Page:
Sleeping sickness to river blindness: neglected no more
Up to a billion of the world’s poorest people are vulnerable to tropical diseases that have long been neglected—much like the people they affect. Diseases caused by bacteria and parasites—ranging from the deadly human African trypanosomiasis (dubbed sleeping sickness for its most telling symptom) to the ancient scourge of leprosy—impose a crushing burden in sub-Saharan Africa, Asia, and Central and South America. The effects of neglected tropical diseases (NTDs) on health and development contribute to keeping the world’s most vulnerable communities trapped in a cycle of illness and poverty. Now, a coordinated global effort is under way to stamp out 17 NTDs—and PATH is playing a pivotal role.
Fast and affordable diagnostics
New diagnostic tests that can provide rapid results at the point of care and are sensitive enough to detect even low levels of infection are critical to control and eliminate NTDs. PATH works with stakeholders to identify where the introduction and scale-up of new diagnostic tools will have the greatest impact, and we work with partners to develop, test, and ultimately commercialize new, high-impact diagnostic tests for NTDs.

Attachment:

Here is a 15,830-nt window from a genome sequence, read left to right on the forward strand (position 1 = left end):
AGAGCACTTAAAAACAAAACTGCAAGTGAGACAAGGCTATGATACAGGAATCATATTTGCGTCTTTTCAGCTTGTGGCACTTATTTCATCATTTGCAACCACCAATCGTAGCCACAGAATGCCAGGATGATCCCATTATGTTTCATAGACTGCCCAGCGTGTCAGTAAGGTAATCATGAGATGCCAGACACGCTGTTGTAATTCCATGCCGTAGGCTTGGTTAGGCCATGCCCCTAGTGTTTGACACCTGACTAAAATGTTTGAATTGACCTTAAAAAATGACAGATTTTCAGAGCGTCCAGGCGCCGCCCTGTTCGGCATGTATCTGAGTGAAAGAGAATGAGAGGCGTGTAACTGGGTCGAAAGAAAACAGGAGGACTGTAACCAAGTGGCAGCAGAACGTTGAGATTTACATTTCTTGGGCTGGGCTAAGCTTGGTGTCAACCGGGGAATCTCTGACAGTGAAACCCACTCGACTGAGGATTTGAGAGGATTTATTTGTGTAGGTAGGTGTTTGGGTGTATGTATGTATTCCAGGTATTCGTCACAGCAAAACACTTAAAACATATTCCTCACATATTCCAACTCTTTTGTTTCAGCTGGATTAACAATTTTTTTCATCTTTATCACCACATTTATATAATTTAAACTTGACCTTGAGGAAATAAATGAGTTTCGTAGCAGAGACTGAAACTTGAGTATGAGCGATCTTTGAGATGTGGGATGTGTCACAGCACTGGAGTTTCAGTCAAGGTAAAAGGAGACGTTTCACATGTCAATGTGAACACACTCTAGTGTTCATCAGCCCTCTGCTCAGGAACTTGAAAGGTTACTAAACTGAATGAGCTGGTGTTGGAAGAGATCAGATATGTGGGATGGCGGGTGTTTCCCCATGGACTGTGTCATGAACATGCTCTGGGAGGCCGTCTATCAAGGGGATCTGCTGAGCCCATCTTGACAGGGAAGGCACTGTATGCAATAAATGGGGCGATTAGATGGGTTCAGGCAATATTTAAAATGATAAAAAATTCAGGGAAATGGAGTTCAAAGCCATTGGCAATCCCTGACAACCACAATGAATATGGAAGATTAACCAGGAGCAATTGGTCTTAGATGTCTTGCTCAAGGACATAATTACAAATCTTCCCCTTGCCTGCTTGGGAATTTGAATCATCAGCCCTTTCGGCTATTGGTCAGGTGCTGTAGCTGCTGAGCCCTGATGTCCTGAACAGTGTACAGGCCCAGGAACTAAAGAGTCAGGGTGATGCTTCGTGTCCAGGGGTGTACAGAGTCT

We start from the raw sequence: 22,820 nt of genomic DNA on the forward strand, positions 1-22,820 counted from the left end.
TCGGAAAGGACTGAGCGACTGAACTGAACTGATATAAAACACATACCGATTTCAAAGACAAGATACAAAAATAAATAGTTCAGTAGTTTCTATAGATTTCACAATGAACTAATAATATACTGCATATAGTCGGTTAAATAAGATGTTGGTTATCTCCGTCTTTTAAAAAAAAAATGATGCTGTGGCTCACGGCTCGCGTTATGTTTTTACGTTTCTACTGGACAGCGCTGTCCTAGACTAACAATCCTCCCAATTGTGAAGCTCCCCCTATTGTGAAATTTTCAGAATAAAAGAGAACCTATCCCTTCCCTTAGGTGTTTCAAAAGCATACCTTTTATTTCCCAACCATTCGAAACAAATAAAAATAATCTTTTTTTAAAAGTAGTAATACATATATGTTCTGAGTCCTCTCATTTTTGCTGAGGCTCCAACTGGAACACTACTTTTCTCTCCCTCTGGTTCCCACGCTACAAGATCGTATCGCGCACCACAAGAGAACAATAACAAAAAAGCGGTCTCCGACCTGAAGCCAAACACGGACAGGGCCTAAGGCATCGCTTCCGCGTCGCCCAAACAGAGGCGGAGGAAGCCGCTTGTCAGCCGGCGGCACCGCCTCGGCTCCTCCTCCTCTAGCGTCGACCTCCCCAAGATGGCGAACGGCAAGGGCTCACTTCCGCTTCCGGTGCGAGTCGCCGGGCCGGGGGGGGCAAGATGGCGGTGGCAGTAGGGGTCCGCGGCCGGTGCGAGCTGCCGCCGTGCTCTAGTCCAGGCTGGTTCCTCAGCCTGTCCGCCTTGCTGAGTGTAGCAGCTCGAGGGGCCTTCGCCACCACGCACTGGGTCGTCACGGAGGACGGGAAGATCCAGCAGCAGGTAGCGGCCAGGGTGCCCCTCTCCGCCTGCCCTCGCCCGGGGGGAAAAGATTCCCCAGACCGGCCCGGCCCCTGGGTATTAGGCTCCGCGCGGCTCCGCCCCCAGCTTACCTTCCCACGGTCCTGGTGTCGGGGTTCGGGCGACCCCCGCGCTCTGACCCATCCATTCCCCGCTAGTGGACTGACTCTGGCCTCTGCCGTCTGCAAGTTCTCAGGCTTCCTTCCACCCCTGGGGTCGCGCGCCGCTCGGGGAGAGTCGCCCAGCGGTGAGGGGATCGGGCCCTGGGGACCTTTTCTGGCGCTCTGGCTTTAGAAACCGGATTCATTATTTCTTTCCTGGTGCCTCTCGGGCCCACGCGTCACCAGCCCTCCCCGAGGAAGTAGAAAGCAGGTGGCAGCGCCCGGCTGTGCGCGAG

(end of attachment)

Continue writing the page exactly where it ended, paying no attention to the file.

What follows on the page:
The first products in this suite of new tools—rapid tests for onchocerciasis (commonly known as river blindness), lymphatic filariasis (a cause of elephantiasis), and a single test that detects both diseases—are being used in affected regions. PATH is facilitating uptake of these tests and also advancing tests for other NTDs.
Safe and effective drugs
More than 880 million children face the risk of anemia, irreversible stunting, and deficits in cognitive development due to repeated and chronic infections with soil-transmitted helminths, parasitic worms that thrive in places with limited sanitation and hygiene infrastructure. Mass drug administration is one key to wiping out these infections, but the parasites are becoming resistant to the current drugs. PATH is leading an international partnership to develop a new treatment to mitigate this challenge.
Photo: PATH/Will Boase.